As the BC Liberals crumble under the weight of the harmonized sales tax, political observers say the time might be right for a new party to enter the political fray.

Political scientist Kennedy Stewart says that new political alternatives might spring up while the Liberals cope with a recall campaign and trying to replace Premier Gordon Campbell.

"I think there's a history in this province of fracturing, especially in the centre and the centre-right-side spectrum, and there is a good chance of perhaps a third party arising out of the mess that is politics in B.C.," Stewart told CTV News.

The Fight HST campaign announced its strategy Monday for petitioning to recall Liberal MLAs, and Stewart believes that could prompt some party members to jump ship.

"If some MLAs get spooked about recall, they might decide, ‘I'll cross the floor,'" he said.

He added that it will be interesting to see where former energy minister Blair Lekstrom turns next. Lekstrom resigned in June in response to complaints about the HST.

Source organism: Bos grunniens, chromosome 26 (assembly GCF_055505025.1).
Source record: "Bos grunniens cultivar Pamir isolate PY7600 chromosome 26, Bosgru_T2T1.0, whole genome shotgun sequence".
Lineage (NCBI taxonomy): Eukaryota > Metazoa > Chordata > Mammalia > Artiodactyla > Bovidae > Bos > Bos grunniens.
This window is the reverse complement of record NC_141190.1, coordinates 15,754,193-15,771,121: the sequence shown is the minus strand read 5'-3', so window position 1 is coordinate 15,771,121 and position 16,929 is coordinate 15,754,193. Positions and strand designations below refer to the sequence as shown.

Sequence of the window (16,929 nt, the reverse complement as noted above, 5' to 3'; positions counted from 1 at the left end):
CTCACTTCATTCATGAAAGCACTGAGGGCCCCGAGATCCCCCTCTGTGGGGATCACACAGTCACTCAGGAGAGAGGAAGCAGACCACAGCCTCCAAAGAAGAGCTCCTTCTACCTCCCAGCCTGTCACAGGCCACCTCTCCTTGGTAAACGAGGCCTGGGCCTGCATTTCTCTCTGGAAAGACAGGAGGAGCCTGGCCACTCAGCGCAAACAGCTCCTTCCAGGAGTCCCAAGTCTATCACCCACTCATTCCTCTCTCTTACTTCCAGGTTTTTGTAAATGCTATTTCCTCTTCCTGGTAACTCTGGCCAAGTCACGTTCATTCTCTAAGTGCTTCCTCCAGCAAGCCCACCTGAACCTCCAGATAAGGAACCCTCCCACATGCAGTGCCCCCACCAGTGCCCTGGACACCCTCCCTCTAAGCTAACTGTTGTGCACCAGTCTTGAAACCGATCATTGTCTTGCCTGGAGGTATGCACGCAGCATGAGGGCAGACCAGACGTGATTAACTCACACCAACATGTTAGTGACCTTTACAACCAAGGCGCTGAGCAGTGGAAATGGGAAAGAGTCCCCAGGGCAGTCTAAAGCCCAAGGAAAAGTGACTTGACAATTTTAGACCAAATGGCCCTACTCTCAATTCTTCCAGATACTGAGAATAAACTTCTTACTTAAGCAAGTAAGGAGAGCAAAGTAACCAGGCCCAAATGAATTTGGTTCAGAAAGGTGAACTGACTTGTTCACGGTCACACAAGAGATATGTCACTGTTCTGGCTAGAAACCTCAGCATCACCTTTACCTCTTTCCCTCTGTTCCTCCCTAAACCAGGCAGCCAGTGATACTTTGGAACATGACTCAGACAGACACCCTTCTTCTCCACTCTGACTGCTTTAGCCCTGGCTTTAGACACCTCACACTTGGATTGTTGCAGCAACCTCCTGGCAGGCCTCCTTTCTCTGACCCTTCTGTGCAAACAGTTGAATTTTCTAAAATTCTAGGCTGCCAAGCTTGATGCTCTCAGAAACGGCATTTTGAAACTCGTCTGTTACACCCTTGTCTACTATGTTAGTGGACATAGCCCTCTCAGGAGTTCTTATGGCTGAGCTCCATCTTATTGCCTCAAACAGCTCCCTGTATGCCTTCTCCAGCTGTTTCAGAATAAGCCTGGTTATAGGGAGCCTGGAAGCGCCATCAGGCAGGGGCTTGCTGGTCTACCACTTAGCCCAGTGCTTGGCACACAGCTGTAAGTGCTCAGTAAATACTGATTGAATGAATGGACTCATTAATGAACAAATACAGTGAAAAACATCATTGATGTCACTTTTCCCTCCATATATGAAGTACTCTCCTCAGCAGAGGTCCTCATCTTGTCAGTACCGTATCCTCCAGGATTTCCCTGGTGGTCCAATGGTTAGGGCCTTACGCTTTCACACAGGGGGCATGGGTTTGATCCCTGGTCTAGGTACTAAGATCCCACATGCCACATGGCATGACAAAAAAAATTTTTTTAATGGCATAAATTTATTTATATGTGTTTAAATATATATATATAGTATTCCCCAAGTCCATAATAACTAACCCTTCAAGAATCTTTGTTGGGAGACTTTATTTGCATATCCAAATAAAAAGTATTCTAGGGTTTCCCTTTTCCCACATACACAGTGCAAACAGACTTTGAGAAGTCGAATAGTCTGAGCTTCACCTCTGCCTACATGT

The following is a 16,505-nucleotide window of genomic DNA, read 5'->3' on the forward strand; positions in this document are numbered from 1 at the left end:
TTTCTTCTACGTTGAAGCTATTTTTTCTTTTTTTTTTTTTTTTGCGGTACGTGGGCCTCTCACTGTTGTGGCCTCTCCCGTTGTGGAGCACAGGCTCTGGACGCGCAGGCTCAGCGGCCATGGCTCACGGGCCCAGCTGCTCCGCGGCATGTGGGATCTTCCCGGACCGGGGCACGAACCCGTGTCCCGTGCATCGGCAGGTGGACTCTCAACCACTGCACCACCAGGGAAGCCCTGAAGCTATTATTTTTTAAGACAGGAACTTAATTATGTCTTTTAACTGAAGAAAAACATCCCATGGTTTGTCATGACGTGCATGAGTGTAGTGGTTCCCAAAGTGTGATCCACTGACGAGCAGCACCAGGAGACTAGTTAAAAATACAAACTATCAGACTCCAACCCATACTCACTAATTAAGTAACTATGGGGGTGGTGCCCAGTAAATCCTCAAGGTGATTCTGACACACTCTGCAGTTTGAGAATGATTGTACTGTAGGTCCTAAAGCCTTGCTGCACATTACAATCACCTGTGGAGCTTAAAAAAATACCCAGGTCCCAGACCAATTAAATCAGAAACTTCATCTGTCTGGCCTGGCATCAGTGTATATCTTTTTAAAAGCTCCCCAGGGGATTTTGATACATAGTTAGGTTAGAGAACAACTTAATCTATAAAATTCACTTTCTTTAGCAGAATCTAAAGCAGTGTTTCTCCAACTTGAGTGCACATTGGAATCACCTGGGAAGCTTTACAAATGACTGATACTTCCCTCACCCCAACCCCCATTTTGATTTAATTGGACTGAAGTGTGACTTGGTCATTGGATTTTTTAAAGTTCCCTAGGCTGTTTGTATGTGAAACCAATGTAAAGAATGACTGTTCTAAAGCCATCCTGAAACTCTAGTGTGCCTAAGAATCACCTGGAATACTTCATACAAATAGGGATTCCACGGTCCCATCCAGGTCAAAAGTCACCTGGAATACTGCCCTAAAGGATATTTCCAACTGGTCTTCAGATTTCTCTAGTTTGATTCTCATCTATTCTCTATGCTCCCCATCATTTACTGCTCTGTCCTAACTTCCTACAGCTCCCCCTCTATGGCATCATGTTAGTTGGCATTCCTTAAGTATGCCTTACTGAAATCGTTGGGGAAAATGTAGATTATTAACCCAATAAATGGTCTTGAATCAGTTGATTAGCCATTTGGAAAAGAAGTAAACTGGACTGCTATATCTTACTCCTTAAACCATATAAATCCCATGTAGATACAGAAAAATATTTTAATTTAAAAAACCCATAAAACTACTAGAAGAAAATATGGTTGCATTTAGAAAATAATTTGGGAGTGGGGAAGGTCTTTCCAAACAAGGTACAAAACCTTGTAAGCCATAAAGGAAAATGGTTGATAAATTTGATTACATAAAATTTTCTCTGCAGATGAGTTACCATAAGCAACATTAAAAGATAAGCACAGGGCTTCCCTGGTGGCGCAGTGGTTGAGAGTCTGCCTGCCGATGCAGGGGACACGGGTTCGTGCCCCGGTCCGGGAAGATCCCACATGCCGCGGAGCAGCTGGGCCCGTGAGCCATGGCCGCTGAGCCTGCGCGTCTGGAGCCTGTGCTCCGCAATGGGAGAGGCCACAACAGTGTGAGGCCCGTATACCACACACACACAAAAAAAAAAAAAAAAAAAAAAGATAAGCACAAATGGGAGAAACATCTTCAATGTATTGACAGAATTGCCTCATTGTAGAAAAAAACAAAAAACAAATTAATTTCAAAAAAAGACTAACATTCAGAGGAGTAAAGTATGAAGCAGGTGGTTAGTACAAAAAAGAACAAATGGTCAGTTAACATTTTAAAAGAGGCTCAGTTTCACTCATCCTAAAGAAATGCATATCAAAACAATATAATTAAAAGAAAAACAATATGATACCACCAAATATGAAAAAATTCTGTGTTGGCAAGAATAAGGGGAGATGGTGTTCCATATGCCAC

"Could we have any more fun than we're having right now?" he said.

The nascent BC First party could be an option for MLAs searching for a new home, Stewart said. The new party was formed this year in the wake of anger about the implementation of the HST.

In September, Fight HST organizer Chris Delaney resigned as deputy leader of the B.C. Conservatives to take on the job of spokesman for BC First.

Since then, the party has released energy and tax policy statements, and made its position known on issues ranging from the BC Rail trial to highway tolls.

Stewart said that the party's recently widened horizons could signal larger ambitions.

"How parties start up is they're small basement or backyard operations," Stewart said.

"If they're successful, they need to have some sort of convention, select a leader, and then put candidates in ridings."

Delaney said Monday that the future of BC First depends on the Liberals.

"Whether it will get out of the gate and get on its feet largely depends on what the government does here with the HST," he said.

"They've sort of made every move possible to create a third party.... [But] if the government makes a few moves, I think the desire for a third party would go away."

Delaney said he is not ready to rule out a run at political office in B.C.

"I want to end this mess that's been created by a one-man show and have a participatory democracy, where people could have a say, where people could hold the government to account," he said.

"If there was a way to achieve that, I would run for office to do something like that."